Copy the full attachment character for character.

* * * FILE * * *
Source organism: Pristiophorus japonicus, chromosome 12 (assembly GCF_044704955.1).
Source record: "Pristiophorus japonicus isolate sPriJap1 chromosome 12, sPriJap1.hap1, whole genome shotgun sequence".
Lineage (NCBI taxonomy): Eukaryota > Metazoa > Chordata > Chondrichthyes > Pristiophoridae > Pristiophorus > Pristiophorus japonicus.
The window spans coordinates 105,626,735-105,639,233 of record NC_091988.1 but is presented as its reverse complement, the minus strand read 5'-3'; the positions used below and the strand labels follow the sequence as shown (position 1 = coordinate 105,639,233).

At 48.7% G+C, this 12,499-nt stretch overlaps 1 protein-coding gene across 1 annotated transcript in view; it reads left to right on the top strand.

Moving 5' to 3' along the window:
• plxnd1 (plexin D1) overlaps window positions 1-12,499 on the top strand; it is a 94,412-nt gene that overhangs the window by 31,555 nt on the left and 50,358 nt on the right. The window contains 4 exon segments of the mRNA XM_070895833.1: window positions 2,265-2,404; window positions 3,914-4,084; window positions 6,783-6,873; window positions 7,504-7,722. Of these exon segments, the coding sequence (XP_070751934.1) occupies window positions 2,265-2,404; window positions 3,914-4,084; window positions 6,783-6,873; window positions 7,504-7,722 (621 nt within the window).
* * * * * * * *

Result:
Source organism: Pristiophorus japonicus, chromosome 12 (assembly GCF_044704955.1).
Source record: "Pristiophorus japonicus isolate sPriJap1 chromosome 12, sPriJap1.hap1, whole genome shotgun sequence".
Lineage (NCBI taxonomy): Eukaryota > Metazoa > Chordata > Chondrichthyes > Pristiophoridae > Pristiophorus > Pristiophorus japonicus.
The window spans coordinates 105,626,735-105,639,233 of record NC_091988.1 but is presented as its reverse complement, the minus strand read 5'-3'; the positions used below and the strand labels follow the sequence as shown (position 1 = coordinate 105,639,233).

At 48.7% G+C, this 12,499-nt stretch overlaps 1 protein-coding gene across 1 annotated transcript in view; it reads left to right on the top strand.

Moving 5' to 3' along the window:
• plxnd1 (plexin D1) overlaps window positions 1-12,499 on the top strand; it is a 94,412-nt gene that overhangs the window by 31,555 nt on the left and 50,358 nt on the right. The window contains 4 exon segments of the mRNA XM_070895833.1: window positions 2,265-2,404; window positions 3,914-4,084; window positions 6,783-6,873; window positions 7,504-7,722. Of these exon segments, the coding sequence (XP_070751934.1) occupies window positions 2,265-2,404; window positions 3,914-4,084; window positions 6,783-6,873; window positions 7,504-7,722 (621 nt within the window).